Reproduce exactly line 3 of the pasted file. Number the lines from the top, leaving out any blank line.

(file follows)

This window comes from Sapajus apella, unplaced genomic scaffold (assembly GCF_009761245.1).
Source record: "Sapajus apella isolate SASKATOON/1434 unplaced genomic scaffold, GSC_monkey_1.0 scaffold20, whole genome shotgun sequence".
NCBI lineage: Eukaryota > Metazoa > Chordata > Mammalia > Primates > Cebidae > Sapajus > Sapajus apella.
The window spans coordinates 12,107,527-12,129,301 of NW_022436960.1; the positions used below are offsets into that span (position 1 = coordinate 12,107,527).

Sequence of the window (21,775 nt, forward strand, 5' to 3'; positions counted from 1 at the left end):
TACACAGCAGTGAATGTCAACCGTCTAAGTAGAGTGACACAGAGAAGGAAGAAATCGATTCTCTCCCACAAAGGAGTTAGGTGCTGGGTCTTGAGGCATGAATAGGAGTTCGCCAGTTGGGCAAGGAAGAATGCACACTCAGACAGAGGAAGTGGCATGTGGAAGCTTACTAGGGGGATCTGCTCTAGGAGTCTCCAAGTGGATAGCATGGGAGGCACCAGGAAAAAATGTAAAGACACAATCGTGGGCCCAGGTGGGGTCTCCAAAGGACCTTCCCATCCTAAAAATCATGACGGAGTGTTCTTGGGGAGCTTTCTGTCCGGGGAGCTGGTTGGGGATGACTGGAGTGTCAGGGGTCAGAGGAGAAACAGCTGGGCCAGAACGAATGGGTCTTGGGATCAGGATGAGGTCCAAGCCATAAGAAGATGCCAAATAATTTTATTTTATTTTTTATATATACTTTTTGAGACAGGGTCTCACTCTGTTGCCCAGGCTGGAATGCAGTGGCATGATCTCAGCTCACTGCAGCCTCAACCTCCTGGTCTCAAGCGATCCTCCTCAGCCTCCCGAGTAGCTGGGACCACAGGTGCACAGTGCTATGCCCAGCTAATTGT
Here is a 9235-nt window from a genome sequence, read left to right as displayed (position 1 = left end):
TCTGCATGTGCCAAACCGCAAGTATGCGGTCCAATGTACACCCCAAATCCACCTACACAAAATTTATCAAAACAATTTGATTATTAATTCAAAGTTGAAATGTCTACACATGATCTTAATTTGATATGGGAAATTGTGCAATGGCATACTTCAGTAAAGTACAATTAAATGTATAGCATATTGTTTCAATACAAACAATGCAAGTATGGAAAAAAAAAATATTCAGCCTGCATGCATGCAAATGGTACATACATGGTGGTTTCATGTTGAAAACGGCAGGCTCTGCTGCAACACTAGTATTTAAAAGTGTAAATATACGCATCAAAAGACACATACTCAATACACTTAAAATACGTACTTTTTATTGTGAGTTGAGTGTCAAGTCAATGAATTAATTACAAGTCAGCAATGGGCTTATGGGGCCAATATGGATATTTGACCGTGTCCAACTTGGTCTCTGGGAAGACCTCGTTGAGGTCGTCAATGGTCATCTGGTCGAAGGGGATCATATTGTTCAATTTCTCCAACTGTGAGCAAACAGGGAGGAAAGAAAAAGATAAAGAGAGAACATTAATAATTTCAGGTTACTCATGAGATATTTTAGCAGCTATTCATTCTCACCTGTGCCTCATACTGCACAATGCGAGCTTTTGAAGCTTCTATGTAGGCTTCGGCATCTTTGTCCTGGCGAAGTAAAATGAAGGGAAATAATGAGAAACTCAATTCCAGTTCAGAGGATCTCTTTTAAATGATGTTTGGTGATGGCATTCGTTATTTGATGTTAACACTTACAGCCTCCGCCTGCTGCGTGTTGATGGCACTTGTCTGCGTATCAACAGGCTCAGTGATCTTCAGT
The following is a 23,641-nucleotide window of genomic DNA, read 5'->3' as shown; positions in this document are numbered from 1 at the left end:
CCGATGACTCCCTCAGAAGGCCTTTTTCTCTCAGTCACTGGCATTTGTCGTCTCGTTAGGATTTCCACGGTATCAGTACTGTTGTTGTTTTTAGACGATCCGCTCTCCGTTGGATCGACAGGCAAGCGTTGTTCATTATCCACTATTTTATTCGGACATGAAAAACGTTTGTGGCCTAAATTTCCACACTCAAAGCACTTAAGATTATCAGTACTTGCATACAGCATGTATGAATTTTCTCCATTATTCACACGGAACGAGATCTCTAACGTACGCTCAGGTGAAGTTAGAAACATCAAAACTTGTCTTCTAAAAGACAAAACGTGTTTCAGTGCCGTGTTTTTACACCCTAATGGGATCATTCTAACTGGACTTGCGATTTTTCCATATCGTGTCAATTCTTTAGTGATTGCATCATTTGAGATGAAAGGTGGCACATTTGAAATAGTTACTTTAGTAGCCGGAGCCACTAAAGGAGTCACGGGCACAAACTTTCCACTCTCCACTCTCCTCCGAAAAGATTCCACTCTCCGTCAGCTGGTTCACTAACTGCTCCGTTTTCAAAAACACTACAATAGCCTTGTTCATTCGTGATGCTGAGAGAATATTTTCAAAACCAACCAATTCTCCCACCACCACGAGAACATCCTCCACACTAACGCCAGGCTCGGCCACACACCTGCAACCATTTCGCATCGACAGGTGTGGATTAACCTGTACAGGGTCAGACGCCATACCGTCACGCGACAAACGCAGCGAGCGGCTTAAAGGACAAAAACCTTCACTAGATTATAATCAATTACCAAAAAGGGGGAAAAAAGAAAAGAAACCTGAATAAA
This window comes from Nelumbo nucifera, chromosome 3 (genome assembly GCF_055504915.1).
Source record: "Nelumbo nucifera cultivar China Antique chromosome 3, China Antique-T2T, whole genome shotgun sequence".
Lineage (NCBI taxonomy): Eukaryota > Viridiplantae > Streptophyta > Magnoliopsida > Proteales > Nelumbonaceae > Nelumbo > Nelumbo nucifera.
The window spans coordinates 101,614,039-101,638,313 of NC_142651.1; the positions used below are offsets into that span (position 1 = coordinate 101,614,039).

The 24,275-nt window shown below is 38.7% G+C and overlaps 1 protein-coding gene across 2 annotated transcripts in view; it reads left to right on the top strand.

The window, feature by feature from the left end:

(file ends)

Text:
NCBI lineage: Eukaryota > Metazoa > Chordata > Mammalia > Primates > Cebidae > Sapajus > Sapajus apella.